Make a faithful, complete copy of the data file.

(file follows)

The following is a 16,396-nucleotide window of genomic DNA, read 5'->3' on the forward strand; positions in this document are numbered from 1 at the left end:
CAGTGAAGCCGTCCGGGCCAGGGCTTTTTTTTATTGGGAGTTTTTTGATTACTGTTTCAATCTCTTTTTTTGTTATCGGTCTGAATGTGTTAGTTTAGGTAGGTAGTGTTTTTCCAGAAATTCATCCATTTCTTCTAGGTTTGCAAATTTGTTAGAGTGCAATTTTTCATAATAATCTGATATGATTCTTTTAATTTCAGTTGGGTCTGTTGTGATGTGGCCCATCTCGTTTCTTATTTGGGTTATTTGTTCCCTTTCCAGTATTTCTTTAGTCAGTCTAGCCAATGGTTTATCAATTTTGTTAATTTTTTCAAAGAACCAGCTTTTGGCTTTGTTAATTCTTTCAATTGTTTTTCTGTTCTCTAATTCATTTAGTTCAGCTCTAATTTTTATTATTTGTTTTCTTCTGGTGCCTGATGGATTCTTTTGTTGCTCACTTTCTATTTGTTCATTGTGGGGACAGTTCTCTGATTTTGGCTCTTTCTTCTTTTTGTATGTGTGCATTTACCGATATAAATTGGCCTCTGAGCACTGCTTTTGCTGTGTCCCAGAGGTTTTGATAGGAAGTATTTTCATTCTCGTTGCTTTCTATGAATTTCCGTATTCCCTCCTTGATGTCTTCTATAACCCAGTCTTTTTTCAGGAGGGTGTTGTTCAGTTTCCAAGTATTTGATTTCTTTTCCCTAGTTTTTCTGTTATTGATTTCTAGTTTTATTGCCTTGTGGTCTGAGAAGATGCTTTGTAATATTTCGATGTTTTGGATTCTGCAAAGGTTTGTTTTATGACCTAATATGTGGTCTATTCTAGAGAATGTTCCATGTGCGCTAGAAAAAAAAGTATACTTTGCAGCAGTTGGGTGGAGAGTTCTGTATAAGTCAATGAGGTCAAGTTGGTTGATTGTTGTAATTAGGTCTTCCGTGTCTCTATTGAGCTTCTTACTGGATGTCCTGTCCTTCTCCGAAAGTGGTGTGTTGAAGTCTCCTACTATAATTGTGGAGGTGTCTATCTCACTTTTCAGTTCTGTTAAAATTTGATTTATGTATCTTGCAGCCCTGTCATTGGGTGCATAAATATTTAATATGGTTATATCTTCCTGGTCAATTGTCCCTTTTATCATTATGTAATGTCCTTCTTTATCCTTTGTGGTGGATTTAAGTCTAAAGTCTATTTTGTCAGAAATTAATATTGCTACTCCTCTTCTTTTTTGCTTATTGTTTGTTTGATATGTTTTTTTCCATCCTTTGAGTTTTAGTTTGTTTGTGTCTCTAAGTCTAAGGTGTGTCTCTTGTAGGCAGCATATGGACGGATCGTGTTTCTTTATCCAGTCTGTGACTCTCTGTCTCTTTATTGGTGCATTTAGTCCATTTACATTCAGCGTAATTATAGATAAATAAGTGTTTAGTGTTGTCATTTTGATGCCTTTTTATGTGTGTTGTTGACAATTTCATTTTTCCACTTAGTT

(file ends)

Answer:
The following is a 16,396-nucleotide window of genomic DNA, read 5'->3' on the forward strand; positions in this document are numbered from 1 at the left end:
CAGTGAAGCCGTCCGGGCCAGGGCTTTTTTTTATTGGGAGTTTTTTGATTACTGTTTCAATCTCTTTTTTTGTTATCGGTCTGAATGTGTTAGTTTAGGTAGGTAGTGTTTTTCCAGAAATTCATCCATTTCTTCTAGGTTTGCAAATTTGTTAGAGTGCAATTTTTCATAATAATCTGATATGATTCTTTTAATTTCAGTTGGGTCTGTTGTGATGTGGCCCATCTCGTTTCTTATTTGGGTTATTTGTTCCCTTTCCAGTATTTCTTTAGTCAGTCTAGCCAATGGTTTATCAATTTTGTTAATTTTTTCAAAGAACCAGCTTTTGGCTTTGTTAATTCTTTCAATTGTTTTTCTGTTCTCTAATTCATTTAGTTCAGCTCTAATTTTTATTATTTGTTTTCTTCTGGTGCCTGATGGATTCTTTTGTTGCTCACTTTCTATTTGTTCATTGTGGGGACAGTTCTCTGATTTTGGCTCTTTCTTCTTTTTGTATGTGTGCATTTACCGATATAAATTGGCCTCTGAGCACTGCTTTTGCTGTGTCCCAGAGGTTTTGATAGGAAGTATTTTCATTCTCGTTGCTTTCTATGAATTTCCGTATTCCCTCCTTGATGTCTTCTATAACCCAGTCTTTTTTCAGGAGGGTGTTGTTCAGTTTCCAAGTATTTGATTTCTTTTCCCTAGTTTTTCTGTTATTGATTTCTAGTTTTATTGCCTTGTGGTCTGAGAAGATGCTTTGTAATATTTCGATGTTTTGGATTCTGCAAAGGTTTGTTTTATGACCTAATATGTGGTCTATTCTAGAGAATGTTCCATGTGCGCTAGAAAAAAAAGTATACTTTGCAGCAGTTGGGTGGAGAGTTCTGTATAAGTCAATGAGGTCAAGTTGGTTGATTGTTGTAATTAGGTCTTCCGTGTCTCTATTGAGCTTCTTACTGGATGTCCTGTCCTTCTCCGAAAGTGGTGTGTTGAAGTCTCCTACTATAATTGTGGAGGTGTCTATCTCACTTTTCAGTTCTGTTAAAATTTGATTTATGTATCTTGCAGCCCTGTCATTGGGTGCATAAATATTTAATATGGTTATATCTTCCTGGTCAATTGTCCCTTTTATCATTATGTAATGTCCTTCTTTATCCTTTGTGGTGGATTTAAGTCTAAAGTCTATTTTGTCAGAAATTAATATTGCTACTCCTCTTCTTTTTTGCTTATTGTTTGTTTGATATGTTTTTTTCCATCCTTTGAGTTTTAGTTTGTTTGTGTCTCTAAGTCTAAGGTGTGTCTCTTGTAGGCAGCATATGGACGGATCGTGTTTCTTTATCCAGTCTGTGACTCTCTGTCTCTTTATTGGTGCATTTAGTCCATTTACATTCAGCGTAATTATAGATAAATAAGTGTTTAGTGTTGTCATTTTGATGCCTTTTTATGTGTGTTGTTGACAATTTCATTTTTCCACTTAGTT